Though Taylor was increasingly isolated among his colleagues in the Industrial Commission, it was not until 1955 that his career faltered. His relationship with Ray Fitzpatrick, a Bankstown contractor of dubious reputation and the proprietor of the Bankstown Observer, came to light in a series of allegations that cast him as ‘Mr Wig’ to Fitzpatrick’s ‘Mr Big’. It was alleged that Taylor had shielded Fitzpatrick from the consequences of his crimes; when questioned by Commonwealth police, Taylor purportedly replied, ‘I believe in helping a man if I can’. More than likely Taylor had leaked a security service document to Fitzpatrick concerning certain ‘immigration rackets’ in which Charles Morgan, Labor member for Reid in the House of Representatives, had allegedly been involved in 1939. This information was used by Fitzpatrick in a smear sheet in the 1946 elections to discredit Morgan and again in 1955 in the Bankstown Observer article that resulted in his and journalist Frank Browne’s imprisonment for contempt of parliament.

Taylor’s problems were compounded when he appeared before the royal commission on espionage on 28 January 1955. The documents that the Soviet defector Vladimir Petrov presented to the Australian Security Intelligence Organization in 1953 contained information suggesting that, in his former career as a deputy-director of security, Taylor had handed to the Communist Party of Australia a document that compromised the identity of a covert agent. Walter Seddon Clayton, the party’s link to the Comintern, had reported positively about Taylor to Moscow. Neither the royal commissioners nor ASIO’s solicitor, (Sir) Victor Windeyer, who treated Taylor with ‘kid gloves’, uncovered any sinister intent in his actions. Other ASIO inquiries suggested that Taylor used his position improperly to help left-wing friends overcome minor brushes with the law.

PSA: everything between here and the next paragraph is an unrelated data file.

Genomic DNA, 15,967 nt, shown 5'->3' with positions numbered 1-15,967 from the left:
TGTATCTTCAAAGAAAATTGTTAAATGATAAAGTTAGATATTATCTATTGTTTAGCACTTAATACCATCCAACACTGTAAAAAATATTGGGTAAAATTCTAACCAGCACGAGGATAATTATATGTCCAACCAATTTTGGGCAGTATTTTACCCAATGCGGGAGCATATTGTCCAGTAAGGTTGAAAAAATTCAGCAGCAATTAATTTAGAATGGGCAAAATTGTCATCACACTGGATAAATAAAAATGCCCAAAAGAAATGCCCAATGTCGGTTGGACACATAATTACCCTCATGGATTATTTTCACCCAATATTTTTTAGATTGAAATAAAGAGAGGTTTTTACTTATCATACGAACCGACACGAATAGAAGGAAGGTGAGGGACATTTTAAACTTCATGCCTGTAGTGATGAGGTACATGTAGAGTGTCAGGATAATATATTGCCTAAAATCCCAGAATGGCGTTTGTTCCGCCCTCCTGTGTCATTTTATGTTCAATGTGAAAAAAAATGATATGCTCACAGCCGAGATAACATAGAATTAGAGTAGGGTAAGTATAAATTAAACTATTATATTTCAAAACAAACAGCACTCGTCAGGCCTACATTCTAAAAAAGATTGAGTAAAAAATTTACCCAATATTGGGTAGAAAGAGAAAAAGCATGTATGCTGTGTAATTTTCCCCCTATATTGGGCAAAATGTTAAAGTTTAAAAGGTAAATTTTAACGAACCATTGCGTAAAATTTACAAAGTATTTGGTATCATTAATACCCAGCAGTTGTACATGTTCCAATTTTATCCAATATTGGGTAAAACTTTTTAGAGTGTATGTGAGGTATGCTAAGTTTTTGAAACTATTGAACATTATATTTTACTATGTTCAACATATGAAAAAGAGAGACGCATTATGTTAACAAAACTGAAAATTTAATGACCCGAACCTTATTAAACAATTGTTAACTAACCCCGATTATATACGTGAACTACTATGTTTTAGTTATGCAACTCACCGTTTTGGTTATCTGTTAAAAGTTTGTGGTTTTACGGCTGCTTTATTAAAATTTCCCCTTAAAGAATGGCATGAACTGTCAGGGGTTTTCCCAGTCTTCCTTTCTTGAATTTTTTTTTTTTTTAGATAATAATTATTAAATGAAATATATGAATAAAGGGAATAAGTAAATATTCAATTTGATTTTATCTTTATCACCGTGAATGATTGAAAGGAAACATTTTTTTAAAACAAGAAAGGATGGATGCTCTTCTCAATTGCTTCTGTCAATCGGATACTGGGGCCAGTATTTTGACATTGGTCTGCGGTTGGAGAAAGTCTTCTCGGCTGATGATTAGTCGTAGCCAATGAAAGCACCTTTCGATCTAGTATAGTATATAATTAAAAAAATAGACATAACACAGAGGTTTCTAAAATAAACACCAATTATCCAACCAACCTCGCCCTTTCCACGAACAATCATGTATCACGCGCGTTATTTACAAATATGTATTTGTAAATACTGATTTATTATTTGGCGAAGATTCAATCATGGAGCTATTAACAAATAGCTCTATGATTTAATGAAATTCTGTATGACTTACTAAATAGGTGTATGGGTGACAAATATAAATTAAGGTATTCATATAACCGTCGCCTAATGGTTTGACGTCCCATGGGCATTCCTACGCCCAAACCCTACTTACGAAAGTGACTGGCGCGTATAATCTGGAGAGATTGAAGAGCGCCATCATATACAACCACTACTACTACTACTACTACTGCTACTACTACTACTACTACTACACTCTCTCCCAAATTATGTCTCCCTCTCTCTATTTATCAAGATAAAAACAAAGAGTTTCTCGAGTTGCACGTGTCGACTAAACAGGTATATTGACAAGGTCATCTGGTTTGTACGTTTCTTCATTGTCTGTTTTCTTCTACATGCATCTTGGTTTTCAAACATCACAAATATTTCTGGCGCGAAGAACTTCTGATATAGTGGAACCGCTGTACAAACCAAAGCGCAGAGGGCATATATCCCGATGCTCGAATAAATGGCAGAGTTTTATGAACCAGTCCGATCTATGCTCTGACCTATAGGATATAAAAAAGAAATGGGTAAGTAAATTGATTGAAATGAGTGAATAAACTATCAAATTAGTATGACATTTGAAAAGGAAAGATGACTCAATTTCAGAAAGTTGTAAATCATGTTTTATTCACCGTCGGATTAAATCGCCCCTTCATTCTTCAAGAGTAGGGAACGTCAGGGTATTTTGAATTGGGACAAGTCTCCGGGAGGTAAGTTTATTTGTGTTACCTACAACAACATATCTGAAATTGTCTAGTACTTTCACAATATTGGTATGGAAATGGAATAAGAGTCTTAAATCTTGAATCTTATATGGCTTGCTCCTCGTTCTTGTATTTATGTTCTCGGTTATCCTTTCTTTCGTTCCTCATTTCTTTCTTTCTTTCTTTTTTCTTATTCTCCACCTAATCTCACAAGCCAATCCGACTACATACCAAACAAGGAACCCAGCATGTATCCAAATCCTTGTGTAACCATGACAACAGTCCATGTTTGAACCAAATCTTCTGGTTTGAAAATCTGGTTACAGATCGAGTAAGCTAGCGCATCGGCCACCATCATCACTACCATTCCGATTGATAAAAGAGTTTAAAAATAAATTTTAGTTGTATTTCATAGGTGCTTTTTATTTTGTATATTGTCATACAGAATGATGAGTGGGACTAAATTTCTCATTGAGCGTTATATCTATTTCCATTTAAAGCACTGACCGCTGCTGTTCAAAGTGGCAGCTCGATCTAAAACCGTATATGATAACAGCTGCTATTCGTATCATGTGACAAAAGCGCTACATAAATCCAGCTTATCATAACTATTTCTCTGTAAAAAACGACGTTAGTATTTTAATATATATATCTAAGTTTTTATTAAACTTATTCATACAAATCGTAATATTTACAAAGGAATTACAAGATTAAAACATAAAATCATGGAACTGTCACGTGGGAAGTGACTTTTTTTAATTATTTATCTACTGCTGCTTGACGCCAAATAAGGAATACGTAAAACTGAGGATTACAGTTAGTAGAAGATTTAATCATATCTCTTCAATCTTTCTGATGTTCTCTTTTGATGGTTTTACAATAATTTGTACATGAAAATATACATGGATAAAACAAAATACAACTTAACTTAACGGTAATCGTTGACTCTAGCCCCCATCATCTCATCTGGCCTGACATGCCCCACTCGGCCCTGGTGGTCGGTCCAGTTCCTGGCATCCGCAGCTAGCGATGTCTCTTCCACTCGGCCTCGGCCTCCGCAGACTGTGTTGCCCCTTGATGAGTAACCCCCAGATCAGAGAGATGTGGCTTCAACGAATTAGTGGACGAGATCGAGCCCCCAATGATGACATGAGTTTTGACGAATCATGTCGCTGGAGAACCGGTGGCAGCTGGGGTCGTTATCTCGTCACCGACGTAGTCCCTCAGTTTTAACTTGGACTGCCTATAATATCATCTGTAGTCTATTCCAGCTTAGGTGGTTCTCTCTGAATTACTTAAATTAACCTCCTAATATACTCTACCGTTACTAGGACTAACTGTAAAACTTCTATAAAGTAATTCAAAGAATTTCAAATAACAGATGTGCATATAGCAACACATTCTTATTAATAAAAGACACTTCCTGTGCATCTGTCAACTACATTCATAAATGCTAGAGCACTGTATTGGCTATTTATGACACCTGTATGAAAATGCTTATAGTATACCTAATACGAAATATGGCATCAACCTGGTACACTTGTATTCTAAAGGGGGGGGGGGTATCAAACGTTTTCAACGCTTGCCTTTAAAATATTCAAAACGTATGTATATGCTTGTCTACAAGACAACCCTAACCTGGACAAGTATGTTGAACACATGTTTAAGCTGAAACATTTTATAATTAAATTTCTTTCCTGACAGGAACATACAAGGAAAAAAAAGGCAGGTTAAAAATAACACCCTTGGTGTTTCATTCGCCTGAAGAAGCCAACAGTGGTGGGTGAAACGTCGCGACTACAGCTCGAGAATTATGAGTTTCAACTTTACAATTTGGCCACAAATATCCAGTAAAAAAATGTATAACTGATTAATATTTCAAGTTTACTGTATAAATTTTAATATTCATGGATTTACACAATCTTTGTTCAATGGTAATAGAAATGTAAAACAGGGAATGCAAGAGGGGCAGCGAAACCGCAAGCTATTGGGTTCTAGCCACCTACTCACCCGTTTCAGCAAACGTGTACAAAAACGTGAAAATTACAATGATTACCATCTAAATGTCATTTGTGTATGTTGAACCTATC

After the royal commission Taylor and his wife were ostracised. He compensated by throwing himself into sorting out ‘bother’—his term for industrial friction—in the far reaches of the State, where his capacity for effective conciliation based on round-table discussions and on-site investigations was greatly admired, especially in Broken Hill. In retirement he remained outspoken on industrial relations issues. After Gwendoline died in 1970, Taylor moved to Bundarra, living in its pub and working as a yardman. When his health began to fail he returned to Sydney, settling at Mosman, where he died on 9 August 1982. In a formal tribute friends and colleagues recalled him as ‘an unusual man with great personal gifts’ and ‘a deep and passionately held appreciation of the Australian working man’. Survived by his two daughters, he was cremated.

Select Bibliography

  • Report of the Royal Commission on Espionage (1955)
  • S. McHugh, The Snowy (1989)
  • D. McKnight, Australia’s Spies and Their Secrets (1994)
  • A. Moore, ‘Stanley Cassin Taylor 1942-1966’, in G. Patmore (ed), Laying The Foundations of Industrial Justice (2003)
  • Australian Worker, 13 May 1925, p 15
  • Sydney Morning Herald, 28 Dec 1942, p 2
  • People (Sydney), 18 June 1952, p 5
  • Australian, 15 Nov 1966, p 7
  • A6119, item 1540, M1505, item 456, M1507, item 33 (National Archives of Australia)
  • ‘Memoirs of S. Taylor’, McHugh papers (State Library of New South Wales)
  • private information.

Related Entries in NCB Sites

Citation details

Andrew Moore, 'Taylor, Stanley Cassin (1896–1982)', Australian Dictionary of Biography, National Centre of Biography, Australian National University, http://adb.anu.edu.au/biography/taylor-stanley-cassin-15680/text26879, published first in hardcopy 2012, accessed online 22 December 2014.

This article was first published in hardcopy in Australian Dictionary of Biography, Volume 18, (MUP), 2012